introducing the identity filter

To define identity would require a 5,000-word post of its own, but at its simplest, identity is the collection of beliefs, ideas, and truths you hold to position yourself within the world. No matter how independent you think you are, identity is always constructed in relationship to something else that exists alongside you. If you are a writer, that is because someone else’s writings influenced you, or the culture you’re a part of is receptive to that form of expression. If you are a liberal, this is because you’re part of a system where liberal and conservative values have dominated the conversation, and one is more compelling to you than the other.

We all have so many relationships with different ideas in this world, and seeing that there are billions of minds living today, this can make for a confusing existence. To alleviate this, we’ve created the notion of identity, which helps to categorize our world views so we can better understand where we stand in relation to others.

identity groups - scientists, writers, bankers, painters, politicians

This categorization, however, creates a fundamental tension:

Identities organize the familiar, but divide the unfamiliar. The more we love the idea of “us,” the more we hate the idea of “them.”

And nowhere is this more apparent than in the way we handle information.

By definition, information is something we react to, and identity is what will determine the scope of said reaction. For example, if you come into contact with something you disagree with, your identity filter will shut off immediately, preventing that information from getting anywhere near your perspective.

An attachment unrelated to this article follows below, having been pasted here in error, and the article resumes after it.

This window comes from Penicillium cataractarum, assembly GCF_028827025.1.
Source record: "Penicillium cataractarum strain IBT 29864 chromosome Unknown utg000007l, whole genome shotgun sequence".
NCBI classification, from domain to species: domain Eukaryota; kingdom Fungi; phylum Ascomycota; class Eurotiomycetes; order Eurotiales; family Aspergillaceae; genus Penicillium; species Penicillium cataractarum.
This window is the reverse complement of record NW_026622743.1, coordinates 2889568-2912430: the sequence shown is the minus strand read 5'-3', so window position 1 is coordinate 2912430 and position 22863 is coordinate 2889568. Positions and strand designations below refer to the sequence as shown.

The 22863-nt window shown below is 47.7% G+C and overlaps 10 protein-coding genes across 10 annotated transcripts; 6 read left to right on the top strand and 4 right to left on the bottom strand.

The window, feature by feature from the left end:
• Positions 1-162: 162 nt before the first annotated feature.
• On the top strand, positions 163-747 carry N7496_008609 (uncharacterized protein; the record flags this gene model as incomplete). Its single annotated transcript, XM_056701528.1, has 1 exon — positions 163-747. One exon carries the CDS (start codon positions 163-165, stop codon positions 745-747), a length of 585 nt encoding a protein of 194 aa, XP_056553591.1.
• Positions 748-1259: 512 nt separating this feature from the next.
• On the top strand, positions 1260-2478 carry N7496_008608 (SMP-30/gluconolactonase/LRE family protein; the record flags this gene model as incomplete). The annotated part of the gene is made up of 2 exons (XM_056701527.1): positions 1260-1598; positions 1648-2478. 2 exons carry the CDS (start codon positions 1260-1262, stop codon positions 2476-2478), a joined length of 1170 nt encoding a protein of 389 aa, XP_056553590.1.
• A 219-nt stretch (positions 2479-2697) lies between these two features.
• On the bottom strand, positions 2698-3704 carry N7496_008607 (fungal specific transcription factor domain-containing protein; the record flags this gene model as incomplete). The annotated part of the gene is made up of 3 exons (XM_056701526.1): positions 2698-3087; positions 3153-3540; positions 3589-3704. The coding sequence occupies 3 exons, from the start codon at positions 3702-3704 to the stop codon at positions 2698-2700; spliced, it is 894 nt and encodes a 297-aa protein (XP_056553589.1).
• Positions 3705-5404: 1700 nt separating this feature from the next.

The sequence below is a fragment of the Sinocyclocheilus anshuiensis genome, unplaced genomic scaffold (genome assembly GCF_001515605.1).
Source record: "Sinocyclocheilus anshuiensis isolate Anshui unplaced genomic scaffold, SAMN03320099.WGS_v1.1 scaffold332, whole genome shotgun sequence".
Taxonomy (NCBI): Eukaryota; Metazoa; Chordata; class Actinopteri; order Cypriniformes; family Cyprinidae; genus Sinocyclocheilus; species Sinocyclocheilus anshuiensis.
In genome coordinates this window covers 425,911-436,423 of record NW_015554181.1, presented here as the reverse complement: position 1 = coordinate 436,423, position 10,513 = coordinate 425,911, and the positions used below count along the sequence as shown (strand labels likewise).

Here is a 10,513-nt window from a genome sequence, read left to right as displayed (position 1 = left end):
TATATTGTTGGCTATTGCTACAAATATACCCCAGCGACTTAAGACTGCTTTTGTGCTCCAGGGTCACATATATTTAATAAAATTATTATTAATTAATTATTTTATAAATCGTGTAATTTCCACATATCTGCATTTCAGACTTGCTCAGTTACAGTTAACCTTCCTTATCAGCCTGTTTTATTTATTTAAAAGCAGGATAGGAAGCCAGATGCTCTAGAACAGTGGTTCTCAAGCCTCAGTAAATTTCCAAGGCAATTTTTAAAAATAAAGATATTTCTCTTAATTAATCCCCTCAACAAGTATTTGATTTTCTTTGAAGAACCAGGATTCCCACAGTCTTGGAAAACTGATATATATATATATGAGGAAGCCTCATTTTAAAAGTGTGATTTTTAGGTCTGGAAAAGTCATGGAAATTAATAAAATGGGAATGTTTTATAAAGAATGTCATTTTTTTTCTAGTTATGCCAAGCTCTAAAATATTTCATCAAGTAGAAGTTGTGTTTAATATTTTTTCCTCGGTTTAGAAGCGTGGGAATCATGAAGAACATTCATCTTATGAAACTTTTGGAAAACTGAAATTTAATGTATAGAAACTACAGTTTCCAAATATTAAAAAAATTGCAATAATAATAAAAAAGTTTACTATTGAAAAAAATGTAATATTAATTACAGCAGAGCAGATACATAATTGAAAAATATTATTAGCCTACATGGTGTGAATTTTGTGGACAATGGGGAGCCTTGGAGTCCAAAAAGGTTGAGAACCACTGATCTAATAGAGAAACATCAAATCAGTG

shutting off the identity filter

But if that information holds a similar character as your identity, then the filter will open wide, allowing it to come in and pad a perspective that already looks just like it.

opening up the identity filter to go to the mind

Similar to the reactivity filter, the best place to set your identity filter will be somewhere between the two poles. You don’t want to let any truly repulsive ideas in, but you also don’t want to soak in everything that confirms what you already believe.

The greatest riddle of the 21st century is to learn how to accomplish this. As technology makes it easier for you to find your tribe, it also makes it just as easy to dismiss those who aren’t in it. This seems inevitable, given that any tool designed to connect people is done primarily in the name of like-mindedness.2

Perhaps the only way we could break away from this is to free ourselves from the notion of identity as much as possible. Krishnamurti calls this “freedom from conditioning,” where we are able to let go of all the societal influences that have shaped and categorized us into certain roles. That you’re not defined by the relationships you have with other preexisting cultural ideas and norms. That underneath all the layers of identities and responsibilities is simply a being that lives and creates.

The less we need to rely on our identities to make sense of information, the more we can learn about the world, and uncover our true place within it.

chill out identity filter

Identity is often seen as the root cause of our information biases, but in reality, it is just one filter in a greater lifecycle.

Without cultivating curiosity, the awareness filter remains closed to any facts in the first place.

Without updating our capabilities, we can’t react to whatever data we discover.

And without letting go of identity, no amount of information will ever shift our perspective.

Information feels like it flows directly into our minds, but in reality, it moves through each of these stages, all of which are governed by their respective bottlenecks. By being aware of where we stand at any given moment, we will know what filters need to be adjusted, and which are flowing in their optimal state.

Updating our model of the world is never easy, but breaking the process down makes it manageable.

Step by step. One filter at a time.


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Related Posts

Big identity changes start with one small act:

The Small Things Are Big Windows Into Who You Are

No matter how much you know, it’s all meaningless if you don’t apply it:

The Release Ratio: How to Make Use of Everything You Know

Be open to new perspectives, but beware of anyone trying to change your values:

Self-Help and the Smuggling of Values